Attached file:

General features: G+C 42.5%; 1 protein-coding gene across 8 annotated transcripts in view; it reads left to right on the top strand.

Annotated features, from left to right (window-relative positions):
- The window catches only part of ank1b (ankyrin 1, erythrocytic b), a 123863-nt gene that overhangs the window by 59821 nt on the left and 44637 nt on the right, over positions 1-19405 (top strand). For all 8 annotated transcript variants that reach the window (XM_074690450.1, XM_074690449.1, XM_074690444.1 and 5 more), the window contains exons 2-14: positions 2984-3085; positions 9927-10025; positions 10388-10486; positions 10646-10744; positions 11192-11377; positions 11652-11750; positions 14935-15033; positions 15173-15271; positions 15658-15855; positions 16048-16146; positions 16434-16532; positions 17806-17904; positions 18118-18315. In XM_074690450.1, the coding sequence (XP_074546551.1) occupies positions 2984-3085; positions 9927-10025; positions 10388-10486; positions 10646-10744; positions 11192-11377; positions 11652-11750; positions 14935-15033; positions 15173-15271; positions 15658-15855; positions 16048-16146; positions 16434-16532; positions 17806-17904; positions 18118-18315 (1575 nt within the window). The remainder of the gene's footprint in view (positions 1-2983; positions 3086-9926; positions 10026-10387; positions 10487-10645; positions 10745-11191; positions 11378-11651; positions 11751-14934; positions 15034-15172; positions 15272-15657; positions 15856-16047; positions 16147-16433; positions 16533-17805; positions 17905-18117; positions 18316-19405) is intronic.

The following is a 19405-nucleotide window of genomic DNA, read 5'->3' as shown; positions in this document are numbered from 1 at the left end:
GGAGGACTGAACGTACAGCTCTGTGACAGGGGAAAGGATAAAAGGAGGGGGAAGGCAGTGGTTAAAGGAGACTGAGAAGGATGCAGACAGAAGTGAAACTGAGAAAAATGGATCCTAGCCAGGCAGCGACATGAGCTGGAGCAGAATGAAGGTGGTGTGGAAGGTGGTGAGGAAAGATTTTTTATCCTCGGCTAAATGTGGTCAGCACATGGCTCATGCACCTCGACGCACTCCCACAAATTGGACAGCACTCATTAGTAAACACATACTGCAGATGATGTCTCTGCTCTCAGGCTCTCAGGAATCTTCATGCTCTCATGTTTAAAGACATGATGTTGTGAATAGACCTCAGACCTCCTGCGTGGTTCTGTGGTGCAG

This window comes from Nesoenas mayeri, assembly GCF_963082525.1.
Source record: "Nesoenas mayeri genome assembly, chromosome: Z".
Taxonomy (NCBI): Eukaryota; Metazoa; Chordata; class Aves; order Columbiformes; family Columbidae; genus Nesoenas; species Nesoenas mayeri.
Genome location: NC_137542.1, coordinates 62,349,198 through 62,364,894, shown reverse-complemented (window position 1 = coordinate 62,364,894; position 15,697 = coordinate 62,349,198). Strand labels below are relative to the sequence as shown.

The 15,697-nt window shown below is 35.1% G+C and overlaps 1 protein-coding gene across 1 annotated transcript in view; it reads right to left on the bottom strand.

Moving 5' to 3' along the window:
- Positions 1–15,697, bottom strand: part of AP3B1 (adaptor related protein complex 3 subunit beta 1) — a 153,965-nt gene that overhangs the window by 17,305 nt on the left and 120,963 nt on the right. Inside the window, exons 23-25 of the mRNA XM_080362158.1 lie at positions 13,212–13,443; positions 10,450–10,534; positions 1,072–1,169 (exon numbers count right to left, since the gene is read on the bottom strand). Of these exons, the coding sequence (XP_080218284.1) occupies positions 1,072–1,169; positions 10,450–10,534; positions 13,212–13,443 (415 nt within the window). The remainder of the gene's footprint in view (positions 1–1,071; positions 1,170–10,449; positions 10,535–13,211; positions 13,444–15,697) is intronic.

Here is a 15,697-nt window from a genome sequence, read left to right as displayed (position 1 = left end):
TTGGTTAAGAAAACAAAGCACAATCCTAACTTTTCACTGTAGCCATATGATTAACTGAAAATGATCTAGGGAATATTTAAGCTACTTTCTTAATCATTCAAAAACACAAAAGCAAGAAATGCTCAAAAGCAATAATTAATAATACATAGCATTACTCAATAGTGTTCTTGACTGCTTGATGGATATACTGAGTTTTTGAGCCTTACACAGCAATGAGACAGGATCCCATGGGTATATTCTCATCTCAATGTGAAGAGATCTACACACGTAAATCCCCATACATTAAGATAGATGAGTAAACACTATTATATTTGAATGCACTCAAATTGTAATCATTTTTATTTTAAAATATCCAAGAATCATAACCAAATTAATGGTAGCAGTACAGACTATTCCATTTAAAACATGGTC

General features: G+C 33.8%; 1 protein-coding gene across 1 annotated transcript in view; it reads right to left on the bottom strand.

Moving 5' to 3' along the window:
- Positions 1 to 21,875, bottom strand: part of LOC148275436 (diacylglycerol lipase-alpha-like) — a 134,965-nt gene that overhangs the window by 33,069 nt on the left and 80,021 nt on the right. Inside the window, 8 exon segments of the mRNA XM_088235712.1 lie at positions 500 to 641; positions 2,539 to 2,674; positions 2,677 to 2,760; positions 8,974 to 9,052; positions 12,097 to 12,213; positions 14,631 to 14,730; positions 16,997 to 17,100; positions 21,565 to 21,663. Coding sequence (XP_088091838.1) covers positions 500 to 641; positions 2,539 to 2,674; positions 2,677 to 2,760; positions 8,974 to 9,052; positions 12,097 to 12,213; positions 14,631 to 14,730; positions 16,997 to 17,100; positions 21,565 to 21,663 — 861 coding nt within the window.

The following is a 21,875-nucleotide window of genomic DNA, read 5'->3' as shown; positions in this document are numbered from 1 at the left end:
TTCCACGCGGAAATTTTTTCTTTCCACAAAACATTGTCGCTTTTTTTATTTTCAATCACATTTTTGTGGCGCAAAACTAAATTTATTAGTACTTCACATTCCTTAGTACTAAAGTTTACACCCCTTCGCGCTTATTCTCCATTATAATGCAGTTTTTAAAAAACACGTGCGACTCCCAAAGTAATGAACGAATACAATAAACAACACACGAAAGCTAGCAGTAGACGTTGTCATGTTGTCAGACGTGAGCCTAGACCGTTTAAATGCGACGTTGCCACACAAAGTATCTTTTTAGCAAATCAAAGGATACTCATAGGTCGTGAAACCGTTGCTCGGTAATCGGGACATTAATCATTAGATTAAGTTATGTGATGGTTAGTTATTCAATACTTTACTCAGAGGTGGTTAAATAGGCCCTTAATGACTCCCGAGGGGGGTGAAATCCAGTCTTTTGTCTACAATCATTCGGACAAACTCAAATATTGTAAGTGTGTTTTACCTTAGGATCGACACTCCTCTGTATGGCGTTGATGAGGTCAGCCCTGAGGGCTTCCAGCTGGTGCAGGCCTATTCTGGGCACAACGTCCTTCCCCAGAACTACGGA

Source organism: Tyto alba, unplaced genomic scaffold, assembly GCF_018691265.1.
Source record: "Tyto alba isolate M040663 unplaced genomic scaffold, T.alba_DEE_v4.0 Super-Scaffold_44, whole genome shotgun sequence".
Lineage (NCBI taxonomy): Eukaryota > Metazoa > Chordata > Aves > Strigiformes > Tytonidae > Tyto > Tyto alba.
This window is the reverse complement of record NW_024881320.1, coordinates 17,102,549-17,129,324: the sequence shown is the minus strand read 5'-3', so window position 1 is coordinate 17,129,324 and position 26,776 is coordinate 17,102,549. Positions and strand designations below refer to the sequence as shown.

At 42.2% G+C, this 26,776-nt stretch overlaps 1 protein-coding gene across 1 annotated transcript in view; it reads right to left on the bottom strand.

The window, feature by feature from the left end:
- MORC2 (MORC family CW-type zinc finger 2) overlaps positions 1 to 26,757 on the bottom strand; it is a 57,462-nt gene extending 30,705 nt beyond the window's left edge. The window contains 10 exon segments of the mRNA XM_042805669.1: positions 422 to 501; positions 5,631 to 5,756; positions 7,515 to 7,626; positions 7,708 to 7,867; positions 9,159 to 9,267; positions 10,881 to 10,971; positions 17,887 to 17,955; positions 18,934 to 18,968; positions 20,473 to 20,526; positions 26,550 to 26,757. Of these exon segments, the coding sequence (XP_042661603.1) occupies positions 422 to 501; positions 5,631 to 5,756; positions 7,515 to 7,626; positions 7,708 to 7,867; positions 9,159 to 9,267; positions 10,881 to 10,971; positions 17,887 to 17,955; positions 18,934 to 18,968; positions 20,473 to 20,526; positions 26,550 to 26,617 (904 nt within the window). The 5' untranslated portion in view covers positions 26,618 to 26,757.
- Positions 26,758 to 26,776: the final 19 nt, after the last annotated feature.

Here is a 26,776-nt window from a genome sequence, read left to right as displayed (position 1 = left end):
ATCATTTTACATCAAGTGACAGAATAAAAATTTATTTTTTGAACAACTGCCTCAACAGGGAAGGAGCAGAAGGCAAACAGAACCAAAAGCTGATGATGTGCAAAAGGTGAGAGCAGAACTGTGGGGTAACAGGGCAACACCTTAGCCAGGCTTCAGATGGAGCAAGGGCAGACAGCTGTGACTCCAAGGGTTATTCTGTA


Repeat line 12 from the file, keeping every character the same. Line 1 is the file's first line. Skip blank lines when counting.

- Positions 1–15,697, bottom strand: part of AP3B1 (adaptor related protein complex 3 subunit beta 1) — a 153,965-nt gene that overhangs the window by 17,305 nt on the left and 120,963 nt on the right. Inside the window, exons 23-25 of the mRNA XM_080362158.1 lie at positions 13,212–13,443; positions 10,450–10,534; positions 1,072–1,169 (exon numbers count right to left, since the gene is read on the bottom strand). Of these exons, the coding sequence (XP_080218284.1) occupies positions 1,072–1,169; positions 10,450–10,534; positions 13,212–13,443 (415 nt within the window). The remainder of the gene's footprint in view (positions 1–1,071; positions 1,170–10,449; positions 10,535–13,211; positions 13,444–15,697) is intronic.